Analysing The Bench Press

I have been carrying out some research of late on the bench press and recently came across the article titled “an in depth analysis of the bench press” that was published in the strength and conditioning journal way back in 1982.  Whilst this is a very old article, there are some great key messages delivered.

The bench press is probably one of the most commonly prescribed strength and conditioning exercises for developing strength in the horizontal pushing plane.  It is also probably one of the most common exercises that I see clients having issues with regards to both technique and and pain in the shoulder girdle.

Key Messages In The Article

  • The bench press is a great exercise for developing and strengthening the upper body muscles.
  • Muscles trained include the pectoralis major and minor, shoulders (anterior and middle deltoid) and the tricep brachii.
  • The exercise can be performed using a variety of tools, with the barbell being the most commonly used.
  • Proper technique should focus on every second under the bar should be focused on producing maximal results.
  • When preparing for the lift, always ensure the bar is balanced and the weight is evenly distributed.
  • When getting ready to lift the bar, position yourself so that your eyes are under the bar.  The back and buttocks should firmly on the bench and the feet flat.
  • When gripping the bar, ensure you have equal distance either side from the centre of the bar.  One should determine their grip position by experimenting with what feels most comfortable.  Typically the most commonly used grip is approximately just wider than ones shoulders.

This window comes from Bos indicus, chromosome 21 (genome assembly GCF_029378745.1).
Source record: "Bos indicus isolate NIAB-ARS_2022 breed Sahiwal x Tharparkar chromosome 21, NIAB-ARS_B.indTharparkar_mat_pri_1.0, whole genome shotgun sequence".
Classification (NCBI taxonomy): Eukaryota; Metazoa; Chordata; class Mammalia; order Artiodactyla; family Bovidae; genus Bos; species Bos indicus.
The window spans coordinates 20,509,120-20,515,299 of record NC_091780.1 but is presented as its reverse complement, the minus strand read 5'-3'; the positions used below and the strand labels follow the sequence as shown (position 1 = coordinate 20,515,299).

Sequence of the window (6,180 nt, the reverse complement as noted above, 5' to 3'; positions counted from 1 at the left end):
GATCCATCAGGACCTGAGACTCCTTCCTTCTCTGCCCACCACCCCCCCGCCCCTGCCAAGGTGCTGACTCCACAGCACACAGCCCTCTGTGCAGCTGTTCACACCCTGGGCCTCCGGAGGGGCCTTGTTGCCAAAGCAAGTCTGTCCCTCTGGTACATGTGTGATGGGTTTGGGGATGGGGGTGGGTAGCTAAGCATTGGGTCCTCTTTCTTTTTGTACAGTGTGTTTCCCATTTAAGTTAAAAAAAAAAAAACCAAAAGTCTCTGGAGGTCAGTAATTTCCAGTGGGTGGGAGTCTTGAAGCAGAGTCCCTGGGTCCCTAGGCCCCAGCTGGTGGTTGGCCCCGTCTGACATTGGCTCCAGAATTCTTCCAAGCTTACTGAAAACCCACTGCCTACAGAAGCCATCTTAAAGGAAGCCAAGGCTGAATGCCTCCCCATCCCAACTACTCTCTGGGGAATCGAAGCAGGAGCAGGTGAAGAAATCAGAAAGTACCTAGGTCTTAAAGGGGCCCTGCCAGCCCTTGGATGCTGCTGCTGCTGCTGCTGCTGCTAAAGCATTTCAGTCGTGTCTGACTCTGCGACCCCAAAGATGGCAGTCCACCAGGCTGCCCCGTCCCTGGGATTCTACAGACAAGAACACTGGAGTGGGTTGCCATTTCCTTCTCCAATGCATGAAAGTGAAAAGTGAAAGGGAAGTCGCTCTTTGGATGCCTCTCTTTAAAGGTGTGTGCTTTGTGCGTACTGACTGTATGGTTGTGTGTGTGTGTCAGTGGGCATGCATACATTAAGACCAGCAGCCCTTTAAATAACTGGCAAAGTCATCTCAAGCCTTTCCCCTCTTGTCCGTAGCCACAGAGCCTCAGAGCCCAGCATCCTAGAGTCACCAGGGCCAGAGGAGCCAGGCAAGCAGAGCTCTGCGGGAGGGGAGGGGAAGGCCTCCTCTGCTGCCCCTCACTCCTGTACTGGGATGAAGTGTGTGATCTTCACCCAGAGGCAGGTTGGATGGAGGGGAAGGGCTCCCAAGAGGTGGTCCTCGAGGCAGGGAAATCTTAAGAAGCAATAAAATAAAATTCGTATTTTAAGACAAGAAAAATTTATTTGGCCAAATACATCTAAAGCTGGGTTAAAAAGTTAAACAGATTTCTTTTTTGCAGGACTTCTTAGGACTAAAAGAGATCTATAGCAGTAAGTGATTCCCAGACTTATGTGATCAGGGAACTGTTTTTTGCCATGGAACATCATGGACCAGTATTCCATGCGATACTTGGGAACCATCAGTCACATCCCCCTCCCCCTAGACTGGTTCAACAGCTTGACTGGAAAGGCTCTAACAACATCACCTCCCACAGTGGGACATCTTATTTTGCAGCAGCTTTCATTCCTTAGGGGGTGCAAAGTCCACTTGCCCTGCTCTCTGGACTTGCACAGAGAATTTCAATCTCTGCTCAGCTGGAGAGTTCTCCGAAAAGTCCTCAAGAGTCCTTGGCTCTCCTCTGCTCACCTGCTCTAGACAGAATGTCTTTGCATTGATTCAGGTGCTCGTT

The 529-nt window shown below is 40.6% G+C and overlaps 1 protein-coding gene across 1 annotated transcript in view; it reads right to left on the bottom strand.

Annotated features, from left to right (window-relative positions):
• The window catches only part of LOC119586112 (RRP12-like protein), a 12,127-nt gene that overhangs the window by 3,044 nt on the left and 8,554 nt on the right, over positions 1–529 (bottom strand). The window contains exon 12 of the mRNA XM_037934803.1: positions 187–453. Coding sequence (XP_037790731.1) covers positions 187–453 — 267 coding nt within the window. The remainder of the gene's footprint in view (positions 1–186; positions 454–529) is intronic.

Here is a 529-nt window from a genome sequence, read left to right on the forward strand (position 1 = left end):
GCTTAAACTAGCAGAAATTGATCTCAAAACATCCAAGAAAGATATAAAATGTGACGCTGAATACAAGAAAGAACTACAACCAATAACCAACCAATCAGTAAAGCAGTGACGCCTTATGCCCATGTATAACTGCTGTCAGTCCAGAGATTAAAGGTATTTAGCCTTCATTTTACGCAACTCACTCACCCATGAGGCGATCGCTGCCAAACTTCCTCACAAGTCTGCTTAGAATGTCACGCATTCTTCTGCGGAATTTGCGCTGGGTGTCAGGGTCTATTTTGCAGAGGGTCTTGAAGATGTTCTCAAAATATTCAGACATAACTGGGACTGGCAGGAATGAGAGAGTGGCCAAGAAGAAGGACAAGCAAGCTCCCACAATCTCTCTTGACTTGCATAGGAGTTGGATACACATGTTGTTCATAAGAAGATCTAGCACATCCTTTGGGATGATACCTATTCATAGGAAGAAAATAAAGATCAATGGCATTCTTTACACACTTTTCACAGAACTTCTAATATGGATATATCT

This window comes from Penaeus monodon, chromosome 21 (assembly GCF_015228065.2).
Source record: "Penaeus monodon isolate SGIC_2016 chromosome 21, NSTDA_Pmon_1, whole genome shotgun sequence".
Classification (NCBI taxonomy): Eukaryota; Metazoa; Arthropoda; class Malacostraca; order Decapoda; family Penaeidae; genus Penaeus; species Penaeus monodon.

• Individuals with longer arms may take a wider grip compared to the individual with shorter arms who may select a more narrow grip.
  • A spotter should be used where possible to assist if required.
  • The downward phase of the movement should be controlled and the bar should touch ones chest at the bottom of the descent.
  • The ascent phase should be controlled and the bar is pushed away from ones chest until the elbows are locked straight.
  • Bar travel should follow a natural arch from the chest to the starting position.
  • Bouncing the bar off the chest means ones rib cage will absorb the impact.  Preferably the bar is moved in a controlled manner and bouncing is avoided if you are looking to avoid injury and develop strength as the bounce will add momentum to the lift and take away from the work of the upper body.
  • One should avoid lifting the buttocks off the bench when pressing.

From a clinical perspective, the other key issue I see often is flaring of the elbows out too wide.   Elbows too close to the side of the body requires more tricep work, whereas elbows flared opens up ones anterior shoulder.  Aim somewhere around 45 degrees.

Failing to create a closed packed shoulder position and keeping the scapular down and back with an engaged lat and shoulders can also open someone up to aggravating their shoulder.

For those who are currently suffering from shoulder issues and are finding benching painful, I would suggest consulting with an appropriately trained osteopath or physiotherapist who understands the bench press.

This blog post was written by osteopath Heath Williams of Principle Four Osteopathy.